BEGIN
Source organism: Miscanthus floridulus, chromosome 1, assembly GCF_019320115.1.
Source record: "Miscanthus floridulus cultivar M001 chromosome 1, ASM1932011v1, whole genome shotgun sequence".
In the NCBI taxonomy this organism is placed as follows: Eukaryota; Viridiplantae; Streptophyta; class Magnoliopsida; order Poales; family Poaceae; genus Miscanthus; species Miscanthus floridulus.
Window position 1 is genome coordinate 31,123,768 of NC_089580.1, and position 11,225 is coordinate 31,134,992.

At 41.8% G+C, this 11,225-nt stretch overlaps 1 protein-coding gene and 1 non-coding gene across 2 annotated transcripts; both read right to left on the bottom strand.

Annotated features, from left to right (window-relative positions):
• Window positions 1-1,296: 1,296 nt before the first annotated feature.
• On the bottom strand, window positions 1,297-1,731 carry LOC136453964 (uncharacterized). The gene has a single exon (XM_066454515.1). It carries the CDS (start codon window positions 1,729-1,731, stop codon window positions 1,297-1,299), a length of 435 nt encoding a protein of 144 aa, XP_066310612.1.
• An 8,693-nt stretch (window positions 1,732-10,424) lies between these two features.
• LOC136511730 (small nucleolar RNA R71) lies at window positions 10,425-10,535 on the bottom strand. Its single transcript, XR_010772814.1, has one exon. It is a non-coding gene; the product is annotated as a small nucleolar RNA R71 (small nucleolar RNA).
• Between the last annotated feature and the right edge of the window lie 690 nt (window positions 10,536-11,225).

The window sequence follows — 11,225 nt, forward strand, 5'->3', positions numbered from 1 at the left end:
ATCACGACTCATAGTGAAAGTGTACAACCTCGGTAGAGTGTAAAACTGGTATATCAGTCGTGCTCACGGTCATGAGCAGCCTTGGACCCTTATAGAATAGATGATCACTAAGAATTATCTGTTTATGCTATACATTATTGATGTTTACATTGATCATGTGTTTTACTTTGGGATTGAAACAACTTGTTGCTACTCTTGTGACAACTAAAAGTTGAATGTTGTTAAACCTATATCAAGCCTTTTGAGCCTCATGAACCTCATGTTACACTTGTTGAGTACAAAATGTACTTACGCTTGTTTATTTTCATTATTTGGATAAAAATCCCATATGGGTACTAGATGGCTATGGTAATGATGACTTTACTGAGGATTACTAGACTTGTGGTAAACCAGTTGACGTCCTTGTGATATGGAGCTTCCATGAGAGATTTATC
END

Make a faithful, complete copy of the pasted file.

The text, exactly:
Source organism: Miscanthus floridulus, chromosome 1, assembly GCF_019320115.1.
Source record: "Miscanthus floridulus cultivar M001 chromosome 1, ASM1932011v1, whole genome shotgun sequence".
In the NCBI taxonomy this organism is placed as follows: Eukaryota; Viridiplantae; Streptophyta; class Magnoliopsida; order Poales; family Poaceae; genus Miscanthus; species Miscanthus floridulus.
Window position 1 is genome coordinate 31,123,768 of NC_089580.1, and position 11,225 is coordinate 31,134,992.

At 41.8% G+C, this 11,225-nt stretch overlaps 1 protein-coding gene and 1 non-coding gene across 2 annotated transcripts; both read right to left on the bottom strand.

Annotated features, from left to right (window-relative positions):
• Window positions 1-1,296: 1,296 nt before the first annotated feature.
• On the bottom strand, window positions 1,297-1,731 carry LOC136453964 (uncharacterized). The gene has a single exon (XM_066454515.1). It carries the CDS (start codon window positions 1,729-1,731, stop codon window positions 1,297-1,299), a length of 435 nt encoding a protein of 144 aa, XP_066310612.1.
• An 8,693-nt stretch (window positions 1,732-10,424) lies between these two features.
• LOC136511730 (small nucleolar RNA R71) lies at window positions 10,425-10,535 on the bottom strand. Its single transcript, XR_010772814.1, has one exon. It is a non-coding gene; the product is annotated as a small nucleolar RNA R71 (small nucleolar RNA).
• Between the last annotated feature and the right edge of the window lie 690 nt (window positions 10,536-11,225).

The window sequence follows — 11,225 nt, forward strand, 5'->3', positions numbered from 1 at the left end:
ATCACGACTCATAGTGAAAGTGTACAACCTCGGTAGAGTGTAAAACTGGTATATCAGTCGTGCTCACGGTCATGAGCAGCCTTGGACCCTTATAGAATAGATGATCACTAAGAATTATCTGTTTATGCTATACATTATTGATGTTTACATTGATCATGTGTTTTACTTTGGGATTGAAACAACTTGTTGCTACTCTTGTGACAACTAAAAGTTGAATGTTGTTAAACCTATATCAAGCCTTTTGAGCCTCATGAACCTCATGTTACACTTGTTGAGTACAAAATGTACTTACGCTTGTTTATTTTCATTATTTGGATAAAAATCCCATATGGGTACTAGATGGCTATGGTAATGATGACTTTACTGAGGATTACTAGACTTGTGGTAAACCAGTTGACGTCCTTGTGATATGGAGCTTCCATGAGAGATTTATC